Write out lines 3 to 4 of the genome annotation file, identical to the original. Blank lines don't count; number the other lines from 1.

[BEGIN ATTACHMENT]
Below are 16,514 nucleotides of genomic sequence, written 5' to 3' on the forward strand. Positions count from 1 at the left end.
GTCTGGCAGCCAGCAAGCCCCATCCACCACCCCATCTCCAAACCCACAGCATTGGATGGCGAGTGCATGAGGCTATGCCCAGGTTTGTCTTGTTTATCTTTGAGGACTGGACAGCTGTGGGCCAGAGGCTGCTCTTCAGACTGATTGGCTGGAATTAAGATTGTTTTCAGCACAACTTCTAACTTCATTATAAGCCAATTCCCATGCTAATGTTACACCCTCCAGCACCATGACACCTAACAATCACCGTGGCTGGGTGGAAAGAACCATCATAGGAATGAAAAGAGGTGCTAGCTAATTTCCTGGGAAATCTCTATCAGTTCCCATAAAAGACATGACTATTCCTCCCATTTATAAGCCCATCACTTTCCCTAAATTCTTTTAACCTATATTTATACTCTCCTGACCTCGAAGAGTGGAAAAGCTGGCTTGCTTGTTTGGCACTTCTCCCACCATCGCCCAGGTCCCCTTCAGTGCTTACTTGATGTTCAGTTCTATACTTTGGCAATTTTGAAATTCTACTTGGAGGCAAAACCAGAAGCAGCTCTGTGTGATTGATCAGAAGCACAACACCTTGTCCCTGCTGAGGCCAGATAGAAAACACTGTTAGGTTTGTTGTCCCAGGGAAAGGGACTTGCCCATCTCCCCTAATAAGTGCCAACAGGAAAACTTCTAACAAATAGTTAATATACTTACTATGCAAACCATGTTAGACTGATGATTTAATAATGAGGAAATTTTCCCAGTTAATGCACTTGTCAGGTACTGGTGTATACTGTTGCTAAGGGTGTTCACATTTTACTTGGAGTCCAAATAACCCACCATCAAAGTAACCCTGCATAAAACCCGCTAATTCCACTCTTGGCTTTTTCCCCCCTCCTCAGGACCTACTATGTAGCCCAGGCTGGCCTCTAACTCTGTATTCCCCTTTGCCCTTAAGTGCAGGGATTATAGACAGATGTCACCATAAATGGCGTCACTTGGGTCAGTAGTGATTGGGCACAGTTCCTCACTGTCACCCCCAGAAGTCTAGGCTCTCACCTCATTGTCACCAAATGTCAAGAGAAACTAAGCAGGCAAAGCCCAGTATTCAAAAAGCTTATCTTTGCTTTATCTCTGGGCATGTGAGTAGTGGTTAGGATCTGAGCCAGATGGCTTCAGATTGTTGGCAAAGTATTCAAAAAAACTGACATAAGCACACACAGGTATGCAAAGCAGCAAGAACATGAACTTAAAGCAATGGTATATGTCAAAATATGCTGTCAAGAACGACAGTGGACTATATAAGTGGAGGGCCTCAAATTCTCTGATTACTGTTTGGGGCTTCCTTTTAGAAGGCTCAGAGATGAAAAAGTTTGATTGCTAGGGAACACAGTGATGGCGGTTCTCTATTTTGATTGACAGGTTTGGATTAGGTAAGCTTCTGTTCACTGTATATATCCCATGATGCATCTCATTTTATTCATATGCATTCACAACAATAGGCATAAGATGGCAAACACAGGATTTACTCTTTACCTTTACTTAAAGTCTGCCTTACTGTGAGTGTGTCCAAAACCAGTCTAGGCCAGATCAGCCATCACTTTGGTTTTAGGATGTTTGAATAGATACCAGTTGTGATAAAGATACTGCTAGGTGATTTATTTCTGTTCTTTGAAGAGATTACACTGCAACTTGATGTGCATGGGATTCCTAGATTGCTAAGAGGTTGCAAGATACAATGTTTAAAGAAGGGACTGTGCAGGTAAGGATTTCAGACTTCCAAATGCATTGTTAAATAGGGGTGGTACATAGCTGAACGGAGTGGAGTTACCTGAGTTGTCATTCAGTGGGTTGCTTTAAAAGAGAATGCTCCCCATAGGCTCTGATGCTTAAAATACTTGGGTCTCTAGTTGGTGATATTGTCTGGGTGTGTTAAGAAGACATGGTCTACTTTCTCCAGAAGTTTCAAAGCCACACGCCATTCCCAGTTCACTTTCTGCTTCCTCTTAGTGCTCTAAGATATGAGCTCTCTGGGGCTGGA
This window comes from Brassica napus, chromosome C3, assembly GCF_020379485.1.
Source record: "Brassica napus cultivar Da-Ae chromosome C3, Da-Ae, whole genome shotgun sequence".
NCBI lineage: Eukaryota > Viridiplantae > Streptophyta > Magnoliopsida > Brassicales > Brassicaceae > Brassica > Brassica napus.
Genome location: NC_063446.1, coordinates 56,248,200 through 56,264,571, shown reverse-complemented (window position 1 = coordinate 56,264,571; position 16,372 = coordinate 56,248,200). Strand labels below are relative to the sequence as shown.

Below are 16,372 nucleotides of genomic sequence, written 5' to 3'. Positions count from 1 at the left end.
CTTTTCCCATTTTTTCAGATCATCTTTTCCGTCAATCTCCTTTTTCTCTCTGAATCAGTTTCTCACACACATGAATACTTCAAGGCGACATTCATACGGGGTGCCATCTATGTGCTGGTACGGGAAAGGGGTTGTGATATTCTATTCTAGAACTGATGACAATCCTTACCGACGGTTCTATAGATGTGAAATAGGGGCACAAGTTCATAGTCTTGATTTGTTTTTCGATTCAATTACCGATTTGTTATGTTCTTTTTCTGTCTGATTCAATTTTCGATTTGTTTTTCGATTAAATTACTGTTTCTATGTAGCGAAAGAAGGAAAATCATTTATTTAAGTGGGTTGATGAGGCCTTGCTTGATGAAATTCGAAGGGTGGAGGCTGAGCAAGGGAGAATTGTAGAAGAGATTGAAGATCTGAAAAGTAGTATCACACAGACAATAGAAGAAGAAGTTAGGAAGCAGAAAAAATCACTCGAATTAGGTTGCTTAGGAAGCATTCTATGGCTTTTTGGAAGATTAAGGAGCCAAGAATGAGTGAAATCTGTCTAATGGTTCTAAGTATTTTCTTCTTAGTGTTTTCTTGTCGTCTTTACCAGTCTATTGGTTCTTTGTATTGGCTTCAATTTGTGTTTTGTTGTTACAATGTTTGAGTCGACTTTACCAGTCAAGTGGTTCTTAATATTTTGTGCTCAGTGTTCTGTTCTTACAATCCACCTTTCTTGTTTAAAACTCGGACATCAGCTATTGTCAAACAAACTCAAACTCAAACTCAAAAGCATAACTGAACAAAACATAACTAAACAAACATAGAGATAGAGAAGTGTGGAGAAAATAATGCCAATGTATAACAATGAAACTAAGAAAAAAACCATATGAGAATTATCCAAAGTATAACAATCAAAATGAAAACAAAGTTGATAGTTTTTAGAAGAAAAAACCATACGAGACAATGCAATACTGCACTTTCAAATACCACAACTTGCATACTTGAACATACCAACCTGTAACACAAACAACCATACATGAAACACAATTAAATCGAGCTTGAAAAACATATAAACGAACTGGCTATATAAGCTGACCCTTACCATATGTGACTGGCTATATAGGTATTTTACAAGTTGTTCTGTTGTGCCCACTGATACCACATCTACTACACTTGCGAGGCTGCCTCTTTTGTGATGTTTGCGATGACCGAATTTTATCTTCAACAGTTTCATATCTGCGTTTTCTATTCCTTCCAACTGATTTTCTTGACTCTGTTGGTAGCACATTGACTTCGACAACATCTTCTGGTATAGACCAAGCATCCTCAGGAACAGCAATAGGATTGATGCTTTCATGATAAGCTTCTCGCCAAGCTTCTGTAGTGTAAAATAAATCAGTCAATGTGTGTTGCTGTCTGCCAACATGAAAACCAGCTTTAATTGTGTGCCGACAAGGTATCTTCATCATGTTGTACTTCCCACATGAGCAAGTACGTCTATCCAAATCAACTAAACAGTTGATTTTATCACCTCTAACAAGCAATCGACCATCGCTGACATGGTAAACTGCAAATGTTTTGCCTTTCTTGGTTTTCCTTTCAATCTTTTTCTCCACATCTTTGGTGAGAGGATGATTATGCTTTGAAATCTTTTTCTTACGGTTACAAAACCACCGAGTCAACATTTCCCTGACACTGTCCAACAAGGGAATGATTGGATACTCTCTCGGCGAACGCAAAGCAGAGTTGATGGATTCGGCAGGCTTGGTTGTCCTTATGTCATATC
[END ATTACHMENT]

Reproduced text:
This window comes from Brassica napus, chromosome C3, assembly GCF_020379485.1.
Source record: "Brassica napus cultivar Da-Ae chromosome C3, Da-Ae, whole genome shotgun sequence".